South Africa in Australia 2016-17 November 18, 2016

Tampering claims 'a joke' - Amla


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'Our captain did nothing wrong' - Amla

South Africa consider the ball-tampering allegations against Faf du Plessis to be "ridiculous," and "a joke," and believe their stand-in captain has done "absolutely nothing wrong." That was the message from the team's senior-most batsman Hashim Amla, who addressed the media at the MCG on Friday afternoon, accompanied by the entire South African squad and support staff, who were present to "show solidarity".

Du Plessis was among the group but stood in the background and was not put up to answer any questions. Instead Amla, the designated player for Friday's media opportunity, began in the unusual fashion of delivering a mini-speech to open proceedings.

"Good afternoon everybody. As you can see we have the full team here behind us," Amla said. "The reason everybody is here is to stand together and to show solidarity to what has been something we actually thought was a joke. It's not April. But the allegations against Faf were really, for us, a ridiculous thing and as a team we are standing strong. For us it is basically a joke. The boys are here, standing strong."

At the time, Amla was not aware that the ICC was reviewing footage of du Plessis shining the ball after licking his fingers when there appeared to be a sweet in his mouth. "Is it?," Amla asked when told about the governing body's investigation. "Whether it is or not, we've done nothing wrong and Faf has done absolutely nothing wrong."

Part of South Africa's defence is that players often have something in their mouths on the field, Amla included. "I chew bubblegum while I am fielding. Do you want me to brush my teeth after lunch every time I come out?" he said. "You've got to be logical about this, common sense surely should prevail. If I've got something in my mouth, guys are handing out red froggies at lunch time to give the kids, keep them hydrated, energise them and we are in the field for two hours. We eat nuts, biltong, that sort of thing. There was no malicious intent."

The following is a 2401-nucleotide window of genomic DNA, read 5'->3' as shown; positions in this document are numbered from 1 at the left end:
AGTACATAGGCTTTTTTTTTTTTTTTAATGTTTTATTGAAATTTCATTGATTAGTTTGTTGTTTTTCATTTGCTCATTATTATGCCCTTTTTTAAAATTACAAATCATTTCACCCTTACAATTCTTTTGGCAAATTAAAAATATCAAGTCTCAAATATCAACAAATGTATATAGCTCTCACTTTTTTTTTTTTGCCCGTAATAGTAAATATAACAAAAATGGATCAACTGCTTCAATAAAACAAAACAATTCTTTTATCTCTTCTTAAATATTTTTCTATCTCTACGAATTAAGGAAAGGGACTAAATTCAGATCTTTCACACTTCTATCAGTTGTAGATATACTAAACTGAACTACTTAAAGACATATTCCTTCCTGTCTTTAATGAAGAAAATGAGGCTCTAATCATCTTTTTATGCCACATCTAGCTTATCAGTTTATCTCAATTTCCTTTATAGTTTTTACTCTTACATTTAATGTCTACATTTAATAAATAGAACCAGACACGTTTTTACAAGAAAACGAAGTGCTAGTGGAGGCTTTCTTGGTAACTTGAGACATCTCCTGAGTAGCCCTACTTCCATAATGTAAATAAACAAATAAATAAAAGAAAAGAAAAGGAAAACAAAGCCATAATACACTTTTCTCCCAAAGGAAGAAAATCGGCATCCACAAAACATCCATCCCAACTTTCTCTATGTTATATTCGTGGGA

Amla said he was unaware that sugary sweets have been used to shine one side of the ball in order to get reverse swing, as Marcus Trescothick wrote in his autobiography. "Is that a tactic?" Amla asked. "Is it proven or what? That's something that's new to us. I've had sweets in my mouth, bubblegum in my mouth, biltong, nuts, I'm not sure what the big deal is. Are you sure it (an advantage) can be gained? We don't know. I can only speak for what my captain has done."

Amla went as far as to say the reaction to the footage could be an attempted to discredit South Africa's dominance in the series. "To me and to a lot of people, it is sounding like sour sweets for people in their heads that we've played really good cricket and the timing of it is that it's a bit weird too," he said.

The visuals emerged the day after the Hobart Test, which South Africa won by an innings and 80 runs to take the series 2-0. Du Plessis had not been reported by the match officials and the ICC were only alerted to the alleged tampering through media reports and then chose to review it of their own volition.

Amla maintained that the entire South African camp were convinced of du Plessis' innocence. "I am just trying to clear what we think is an absolutely wrongful allegation made on our captain. We are standing in solidarity to our captain who has done absolutely nothing wrong. It's pretty clear what we are trying to do you here. As I said, we've done nothing wrong. If there was any doubt whatsoever, you wouldn't have the full team here. We've just basically done nothing wrong."

Less than two hours after Amla spoke, du Plessis was formally charged and pleaded not guilty. South Africa are awaiting legal counsel before a date for the hearing can be decided so it is uncertain whether it will take place before the Adelaide Test next Thursday. If found guilty, du Plessis could face a suspension of one Test.

Firdose Moonda is ESPNcricinfo's South Africa correspondent

Comments have now been closed for this article

  • cricfan88413122 on November 23, 2016, 1:13 GMT